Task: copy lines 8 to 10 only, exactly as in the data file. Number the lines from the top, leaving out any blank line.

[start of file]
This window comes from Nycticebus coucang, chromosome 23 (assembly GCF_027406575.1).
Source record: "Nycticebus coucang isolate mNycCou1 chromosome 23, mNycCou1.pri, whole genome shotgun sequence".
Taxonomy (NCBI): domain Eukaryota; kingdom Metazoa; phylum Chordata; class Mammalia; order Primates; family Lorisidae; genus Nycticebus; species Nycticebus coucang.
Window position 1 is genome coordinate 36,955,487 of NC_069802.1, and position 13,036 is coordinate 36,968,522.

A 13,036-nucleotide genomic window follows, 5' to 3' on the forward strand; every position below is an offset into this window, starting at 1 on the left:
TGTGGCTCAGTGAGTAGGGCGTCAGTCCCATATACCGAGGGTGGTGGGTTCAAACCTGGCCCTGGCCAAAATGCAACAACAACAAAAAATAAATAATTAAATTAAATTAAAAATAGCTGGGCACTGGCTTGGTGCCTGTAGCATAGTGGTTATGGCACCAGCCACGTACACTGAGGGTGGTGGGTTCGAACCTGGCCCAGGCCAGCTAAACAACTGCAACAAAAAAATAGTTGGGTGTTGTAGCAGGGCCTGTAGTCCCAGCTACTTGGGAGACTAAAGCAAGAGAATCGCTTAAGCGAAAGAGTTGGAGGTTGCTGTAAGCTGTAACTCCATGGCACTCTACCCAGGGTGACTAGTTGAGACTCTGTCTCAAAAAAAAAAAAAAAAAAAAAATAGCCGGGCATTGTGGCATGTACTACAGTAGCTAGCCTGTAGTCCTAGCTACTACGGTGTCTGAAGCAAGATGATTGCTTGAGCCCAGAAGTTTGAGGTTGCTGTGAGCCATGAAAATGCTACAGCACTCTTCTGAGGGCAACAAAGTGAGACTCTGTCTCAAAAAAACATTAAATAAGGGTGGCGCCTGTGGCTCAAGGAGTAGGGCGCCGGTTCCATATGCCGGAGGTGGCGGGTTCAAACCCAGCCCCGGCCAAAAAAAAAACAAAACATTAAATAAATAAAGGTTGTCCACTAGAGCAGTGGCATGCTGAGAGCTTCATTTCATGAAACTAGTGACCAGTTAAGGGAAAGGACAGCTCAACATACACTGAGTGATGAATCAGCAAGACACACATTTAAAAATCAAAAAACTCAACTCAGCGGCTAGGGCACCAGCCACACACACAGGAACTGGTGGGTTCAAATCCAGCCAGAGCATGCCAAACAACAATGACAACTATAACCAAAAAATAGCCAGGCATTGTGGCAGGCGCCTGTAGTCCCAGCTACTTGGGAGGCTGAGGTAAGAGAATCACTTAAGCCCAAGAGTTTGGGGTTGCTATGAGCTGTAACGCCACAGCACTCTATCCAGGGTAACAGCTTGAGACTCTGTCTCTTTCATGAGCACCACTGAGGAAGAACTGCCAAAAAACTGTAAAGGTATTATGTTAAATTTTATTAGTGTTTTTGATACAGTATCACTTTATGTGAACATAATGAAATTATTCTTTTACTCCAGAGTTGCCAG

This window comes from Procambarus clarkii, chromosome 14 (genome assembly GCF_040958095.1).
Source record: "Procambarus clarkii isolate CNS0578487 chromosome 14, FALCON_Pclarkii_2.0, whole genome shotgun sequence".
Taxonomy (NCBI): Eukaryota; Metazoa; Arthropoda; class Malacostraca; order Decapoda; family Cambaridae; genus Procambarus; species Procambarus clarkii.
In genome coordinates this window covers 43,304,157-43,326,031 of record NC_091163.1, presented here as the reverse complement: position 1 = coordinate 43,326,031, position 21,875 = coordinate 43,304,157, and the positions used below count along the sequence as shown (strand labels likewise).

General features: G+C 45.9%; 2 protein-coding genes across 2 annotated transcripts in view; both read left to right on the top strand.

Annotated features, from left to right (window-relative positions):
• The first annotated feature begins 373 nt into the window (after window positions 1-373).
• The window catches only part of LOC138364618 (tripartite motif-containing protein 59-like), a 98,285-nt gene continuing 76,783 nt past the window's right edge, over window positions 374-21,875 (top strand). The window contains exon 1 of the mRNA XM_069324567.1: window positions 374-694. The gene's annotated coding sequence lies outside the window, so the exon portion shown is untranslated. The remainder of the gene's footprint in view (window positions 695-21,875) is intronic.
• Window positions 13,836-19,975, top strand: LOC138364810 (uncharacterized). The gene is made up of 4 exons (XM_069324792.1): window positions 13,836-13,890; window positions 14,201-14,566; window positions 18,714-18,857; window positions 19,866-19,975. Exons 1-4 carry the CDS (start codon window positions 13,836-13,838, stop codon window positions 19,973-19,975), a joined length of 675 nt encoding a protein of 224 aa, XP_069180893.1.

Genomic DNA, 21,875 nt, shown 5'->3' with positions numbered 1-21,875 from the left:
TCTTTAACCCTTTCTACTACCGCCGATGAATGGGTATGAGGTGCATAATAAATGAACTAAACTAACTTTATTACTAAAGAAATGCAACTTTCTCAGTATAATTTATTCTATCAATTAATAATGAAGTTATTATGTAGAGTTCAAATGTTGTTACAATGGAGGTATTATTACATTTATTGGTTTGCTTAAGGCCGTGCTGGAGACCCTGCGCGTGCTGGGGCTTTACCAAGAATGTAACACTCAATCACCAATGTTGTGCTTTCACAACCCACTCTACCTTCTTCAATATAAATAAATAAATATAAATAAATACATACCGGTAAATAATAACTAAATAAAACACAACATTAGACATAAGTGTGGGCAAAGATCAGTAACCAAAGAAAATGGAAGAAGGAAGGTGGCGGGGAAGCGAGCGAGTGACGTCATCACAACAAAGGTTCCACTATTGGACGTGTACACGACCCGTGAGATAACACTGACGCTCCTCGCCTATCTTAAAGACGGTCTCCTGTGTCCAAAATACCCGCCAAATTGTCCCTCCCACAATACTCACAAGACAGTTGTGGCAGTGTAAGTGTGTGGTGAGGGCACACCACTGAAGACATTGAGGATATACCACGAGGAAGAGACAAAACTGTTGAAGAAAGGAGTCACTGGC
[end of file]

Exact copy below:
Source record: "Procambarus clarkii isolate CNS0578487 chromosome 14, FALCON_Pclarkii_2.0, whole genome shotgun sequence".
Taxonomy (NCBI): Eukaryota; Metazoa; Arthropoda; class Malacostraca; order Decapoda; family Cambaridae; genus Procambarus; species Procambarus clarkii.
In genome coordinates this window covers 43,304,157-43,326,031 of record NC_091163.1, presented here as the reverse complement: position 1 = coordinate 43,326,031, position 21,875 = coordinate 43,304,157, and the positions used below count along the sequence as shown (strand labels likewise).